You don’t have to live with annoying home problems ranging from holes in screens and rusted dishwasher racks to squeaky floors and stuck drawers. And you don’t have to spend much to solve the problems yourself. The following fixes are well within the ability of most homeowners…
Fix small holes in window screens. Home centers sell patch kits to cover holes in screens, but these patches are obvious and ugly. If the hole is small—a half inch in size or less—there’s a better solution.
Push the broken screen strands back in place as best you can, using your fingers, tweezers or needle-nose pliers. With the screen lying flat, apply a coating of clear nail polish. Let this dry for a few minutes, then flip the screen over and apply a second coat on the other side. The unobtrusive clear nail polish blocks bugs from entering and also holds damaged screen strands in place so holes don’t expand.
Repair rusty dishwasher racks. The vinyl coating on dishwasher racks eventually cracks and splits, allowing the metal beneath to rust. Replacement racks can cost $40 to $100—depending on the dishwasher model. Fortunately, rusty racks can be repaired rather than replaced.
Use sandpaper to remove any corrosion and wire cutters to snip off the ends of rack tines that have rusted through. Buy a bottle of dishwasher-rack coating, available in appliance stores or online. Example: Performix ReRack, around $7 for a one-ounce bottle.
Use the small brush inside the bottle’s cap to apply the coating to the rack’s exposed metal…or, if the exposed spots are tine ends, dip them by turning the rack upside down and then lifting the coating bottle up onto the troubled tines. Let the new coating cure for at least 24 hours before running the dishwasher. Applying a second coat can improve durability.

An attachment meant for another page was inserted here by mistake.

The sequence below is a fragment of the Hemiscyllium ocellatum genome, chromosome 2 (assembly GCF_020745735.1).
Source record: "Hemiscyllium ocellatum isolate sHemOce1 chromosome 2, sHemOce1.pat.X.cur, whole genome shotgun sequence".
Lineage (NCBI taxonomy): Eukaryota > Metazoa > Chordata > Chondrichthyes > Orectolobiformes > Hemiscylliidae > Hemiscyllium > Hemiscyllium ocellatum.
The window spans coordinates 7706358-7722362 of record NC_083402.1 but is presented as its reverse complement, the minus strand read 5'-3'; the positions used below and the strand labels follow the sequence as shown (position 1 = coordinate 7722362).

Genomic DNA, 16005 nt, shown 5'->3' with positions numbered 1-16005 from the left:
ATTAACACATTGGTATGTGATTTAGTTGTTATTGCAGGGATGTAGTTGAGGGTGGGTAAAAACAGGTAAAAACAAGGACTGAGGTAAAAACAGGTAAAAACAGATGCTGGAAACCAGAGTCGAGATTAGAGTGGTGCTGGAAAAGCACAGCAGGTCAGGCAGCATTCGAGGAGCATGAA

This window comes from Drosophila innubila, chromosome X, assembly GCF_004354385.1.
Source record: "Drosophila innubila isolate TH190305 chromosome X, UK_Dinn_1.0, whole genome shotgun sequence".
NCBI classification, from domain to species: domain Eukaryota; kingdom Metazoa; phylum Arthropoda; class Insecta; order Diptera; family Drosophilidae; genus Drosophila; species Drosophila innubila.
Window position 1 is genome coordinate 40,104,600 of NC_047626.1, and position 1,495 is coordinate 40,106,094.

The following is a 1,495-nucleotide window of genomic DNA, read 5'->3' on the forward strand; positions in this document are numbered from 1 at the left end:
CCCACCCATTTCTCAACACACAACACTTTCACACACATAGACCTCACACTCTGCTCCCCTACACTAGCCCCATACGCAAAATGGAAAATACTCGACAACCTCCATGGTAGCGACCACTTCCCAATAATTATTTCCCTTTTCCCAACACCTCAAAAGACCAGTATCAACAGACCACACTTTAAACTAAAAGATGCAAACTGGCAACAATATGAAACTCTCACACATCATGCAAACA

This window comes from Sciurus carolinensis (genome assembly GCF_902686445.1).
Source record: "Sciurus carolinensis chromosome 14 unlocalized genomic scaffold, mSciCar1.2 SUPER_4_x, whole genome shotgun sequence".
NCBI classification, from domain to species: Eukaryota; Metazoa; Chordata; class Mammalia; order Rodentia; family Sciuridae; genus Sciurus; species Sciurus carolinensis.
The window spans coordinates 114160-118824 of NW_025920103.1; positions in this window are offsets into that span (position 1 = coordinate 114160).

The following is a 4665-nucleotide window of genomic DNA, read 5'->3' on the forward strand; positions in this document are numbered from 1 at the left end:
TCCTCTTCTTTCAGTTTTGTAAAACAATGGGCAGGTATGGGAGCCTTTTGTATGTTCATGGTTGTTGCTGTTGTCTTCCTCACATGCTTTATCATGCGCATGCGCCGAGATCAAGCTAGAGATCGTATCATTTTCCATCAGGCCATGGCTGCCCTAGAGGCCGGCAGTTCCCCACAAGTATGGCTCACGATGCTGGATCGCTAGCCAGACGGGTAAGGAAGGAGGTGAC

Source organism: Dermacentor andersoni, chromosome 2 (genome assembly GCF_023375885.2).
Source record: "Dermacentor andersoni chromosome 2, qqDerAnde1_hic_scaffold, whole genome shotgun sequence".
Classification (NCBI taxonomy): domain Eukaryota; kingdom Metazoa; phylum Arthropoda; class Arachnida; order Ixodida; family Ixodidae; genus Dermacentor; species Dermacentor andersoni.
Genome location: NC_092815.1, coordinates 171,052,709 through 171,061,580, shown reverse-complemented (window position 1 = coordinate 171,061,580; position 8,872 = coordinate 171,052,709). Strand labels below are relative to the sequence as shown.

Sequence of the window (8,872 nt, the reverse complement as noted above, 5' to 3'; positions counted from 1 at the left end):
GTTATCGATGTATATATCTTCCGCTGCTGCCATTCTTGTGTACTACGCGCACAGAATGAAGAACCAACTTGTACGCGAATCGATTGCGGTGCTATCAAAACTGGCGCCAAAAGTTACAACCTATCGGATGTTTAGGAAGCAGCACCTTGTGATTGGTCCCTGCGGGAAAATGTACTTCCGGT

Remove stripped screws. It happens to every homeowner at some point—the metal head of a screw gets so rusted or torn up by a screwdriver that it will no longer turn.
Position a piece of rubber band—a flat, wide rubber band, not the narrow kind—over the stripped screw head, press your screwdriver into the screwhead through this rubber band, then try to turn the screw again while applying significant force. The rubber often provides enough added grip that the screwdriver can do its job.
If this fails, you could use a small rotary cutting tool, such as a Dremel (prices start at around $40), to cut a new notch into the damaged head of the screw, then use a flathead screwdriver to remove the screw. Or you can buy a damaged-screw extractor kit, which costs around $10 and includes drill bits designed to drill into all kinds of damaged screws and pull them out.
Eliminate floor squeaks. Floor squeaks usually are caused by pieces of wood rubbing together or rubbing against nails that are intended to hold the floor in place. There are several options for solving annoying floor squeaks, depending on the flooring and the floor’s location in the home.
If the floor is wood, sprinkle talcum powder in the vicinity of the squeak and sweep it around until there’s powder in all the cracks between boards in that area. The powder can prevent the boards from rubbing together, a common source of squeaks.
If that fails (or there are no gaps in the flooring) and the squeak is above a basement with an unfinished ceiling, locate the spot beneath the squeak by having someone walk on the squeaky spot while you search for it below…and insert wood shims between the subfloor (that’s the plywood beneath the flooring) and nearby joists (these are the wood or metal beams supporting the floor).
If that also fails or if you don’t have access to the underside of the squeaky floor, use a stud finder on the squeaky floor to locate the nearest joist, then drive a trim screw—a type of screw with a head so small it’s hard to even notice once it’s in place—through the floor and into that joist below. Continue driving this trim screw until its head is slightly below the floor surface. Then cover the screw head with a tiny amount of a putty or wax filler that matches the floor’s color.